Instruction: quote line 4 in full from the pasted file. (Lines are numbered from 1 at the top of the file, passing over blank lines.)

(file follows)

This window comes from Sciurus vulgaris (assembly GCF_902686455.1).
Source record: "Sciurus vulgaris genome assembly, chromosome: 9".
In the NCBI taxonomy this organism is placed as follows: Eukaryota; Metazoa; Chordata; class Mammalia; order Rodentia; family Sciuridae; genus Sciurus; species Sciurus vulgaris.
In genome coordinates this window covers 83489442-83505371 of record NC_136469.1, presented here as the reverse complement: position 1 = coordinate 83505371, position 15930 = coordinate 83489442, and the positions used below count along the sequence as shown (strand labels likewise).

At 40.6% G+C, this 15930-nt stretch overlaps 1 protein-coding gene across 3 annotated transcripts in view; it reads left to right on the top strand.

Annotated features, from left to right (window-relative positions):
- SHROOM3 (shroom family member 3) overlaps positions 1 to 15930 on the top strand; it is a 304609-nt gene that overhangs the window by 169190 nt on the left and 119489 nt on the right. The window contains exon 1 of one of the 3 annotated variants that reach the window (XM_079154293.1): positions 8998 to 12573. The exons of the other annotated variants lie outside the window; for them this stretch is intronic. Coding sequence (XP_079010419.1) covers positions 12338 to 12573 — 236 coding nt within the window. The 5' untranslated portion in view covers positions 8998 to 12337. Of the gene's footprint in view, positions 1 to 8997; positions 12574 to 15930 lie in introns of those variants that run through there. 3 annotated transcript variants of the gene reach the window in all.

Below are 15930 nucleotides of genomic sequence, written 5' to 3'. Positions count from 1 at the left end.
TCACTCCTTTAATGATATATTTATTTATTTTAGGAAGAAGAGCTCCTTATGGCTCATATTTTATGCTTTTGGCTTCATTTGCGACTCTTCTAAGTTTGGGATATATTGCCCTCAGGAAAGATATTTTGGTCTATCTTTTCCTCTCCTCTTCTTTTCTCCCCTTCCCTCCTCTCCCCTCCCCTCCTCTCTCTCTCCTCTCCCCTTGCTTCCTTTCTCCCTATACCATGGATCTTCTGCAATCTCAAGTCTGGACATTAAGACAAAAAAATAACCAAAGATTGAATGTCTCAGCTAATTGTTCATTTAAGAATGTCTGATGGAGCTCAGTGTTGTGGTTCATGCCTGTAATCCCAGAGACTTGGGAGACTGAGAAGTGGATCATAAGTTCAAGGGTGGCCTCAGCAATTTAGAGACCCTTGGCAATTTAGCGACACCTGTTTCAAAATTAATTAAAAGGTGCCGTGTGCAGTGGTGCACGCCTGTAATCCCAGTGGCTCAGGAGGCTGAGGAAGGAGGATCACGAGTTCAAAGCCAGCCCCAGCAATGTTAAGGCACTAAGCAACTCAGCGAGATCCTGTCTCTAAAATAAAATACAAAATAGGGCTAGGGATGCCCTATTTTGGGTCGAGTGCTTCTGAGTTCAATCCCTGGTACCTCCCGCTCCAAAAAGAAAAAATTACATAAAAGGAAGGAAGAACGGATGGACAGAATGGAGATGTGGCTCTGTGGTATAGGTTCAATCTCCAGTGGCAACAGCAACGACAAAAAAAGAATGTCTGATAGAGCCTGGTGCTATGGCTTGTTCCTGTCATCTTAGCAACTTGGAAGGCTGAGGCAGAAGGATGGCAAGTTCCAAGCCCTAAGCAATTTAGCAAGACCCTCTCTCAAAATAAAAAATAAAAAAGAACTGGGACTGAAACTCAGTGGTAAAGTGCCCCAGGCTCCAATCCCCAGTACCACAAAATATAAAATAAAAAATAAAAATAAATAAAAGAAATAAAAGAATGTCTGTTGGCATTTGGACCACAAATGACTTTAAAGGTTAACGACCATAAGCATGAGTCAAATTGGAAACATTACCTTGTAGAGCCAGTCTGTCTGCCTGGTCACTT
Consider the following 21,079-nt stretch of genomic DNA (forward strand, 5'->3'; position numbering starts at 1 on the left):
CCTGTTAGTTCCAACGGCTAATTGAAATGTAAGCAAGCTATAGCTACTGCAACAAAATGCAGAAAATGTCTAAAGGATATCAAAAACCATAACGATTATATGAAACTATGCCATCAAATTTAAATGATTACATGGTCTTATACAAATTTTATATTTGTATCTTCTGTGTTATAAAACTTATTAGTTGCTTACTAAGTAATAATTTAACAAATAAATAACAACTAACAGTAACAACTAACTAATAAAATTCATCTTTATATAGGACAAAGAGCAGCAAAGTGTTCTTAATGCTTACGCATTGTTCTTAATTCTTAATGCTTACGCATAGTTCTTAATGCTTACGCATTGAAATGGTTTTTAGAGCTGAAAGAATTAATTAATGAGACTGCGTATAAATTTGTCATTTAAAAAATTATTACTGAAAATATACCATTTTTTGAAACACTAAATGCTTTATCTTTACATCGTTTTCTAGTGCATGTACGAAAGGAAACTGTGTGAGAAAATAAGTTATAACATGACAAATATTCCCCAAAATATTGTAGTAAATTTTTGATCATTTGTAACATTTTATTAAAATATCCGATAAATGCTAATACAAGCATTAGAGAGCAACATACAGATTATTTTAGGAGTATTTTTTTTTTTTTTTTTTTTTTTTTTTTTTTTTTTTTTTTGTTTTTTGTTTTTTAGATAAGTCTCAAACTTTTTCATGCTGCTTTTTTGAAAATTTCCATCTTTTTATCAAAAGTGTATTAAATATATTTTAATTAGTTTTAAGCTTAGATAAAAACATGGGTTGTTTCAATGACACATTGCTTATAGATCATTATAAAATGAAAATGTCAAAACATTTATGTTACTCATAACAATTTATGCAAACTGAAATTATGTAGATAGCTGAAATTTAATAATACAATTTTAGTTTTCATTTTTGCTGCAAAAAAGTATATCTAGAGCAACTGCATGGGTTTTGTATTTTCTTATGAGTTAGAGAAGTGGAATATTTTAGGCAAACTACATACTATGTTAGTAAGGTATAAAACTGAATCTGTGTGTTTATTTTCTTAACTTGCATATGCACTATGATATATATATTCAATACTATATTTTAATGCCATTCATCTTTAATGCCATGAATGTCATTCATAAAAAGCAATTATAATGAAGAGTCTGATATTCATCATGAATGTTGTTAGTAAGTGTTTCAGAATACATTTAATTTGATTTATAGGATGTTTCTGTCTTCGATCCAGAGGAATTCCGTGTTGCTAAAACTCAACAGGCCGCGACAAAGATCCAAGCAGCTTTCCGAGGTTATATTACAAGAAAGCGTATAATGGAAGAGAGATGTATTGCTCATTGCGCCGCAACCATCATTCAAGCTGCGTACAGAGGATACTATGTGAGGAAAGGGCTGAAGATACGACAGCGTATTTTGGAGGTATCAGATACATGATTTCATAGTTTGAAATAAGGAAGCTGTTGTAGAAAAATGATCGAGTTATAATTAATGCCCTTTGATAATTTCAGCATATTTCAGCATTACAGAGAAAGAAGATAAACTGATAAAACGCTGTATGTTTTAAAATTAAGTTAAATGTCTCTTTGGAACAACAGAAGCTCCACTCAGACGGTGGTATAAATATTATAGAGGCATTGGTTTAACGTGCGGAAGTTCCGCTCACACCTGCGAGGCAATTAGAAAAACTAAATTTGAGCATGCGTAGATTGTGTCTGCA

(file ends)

In genome coordinates this window covers 83489442-83505371 of record NC_136469.1, presented here as the reverse complement: position 1 = coordinate 83505371, position 15930 = coordinate 83489442, and the positions used below count along the sequence as shown (strand labels likewise).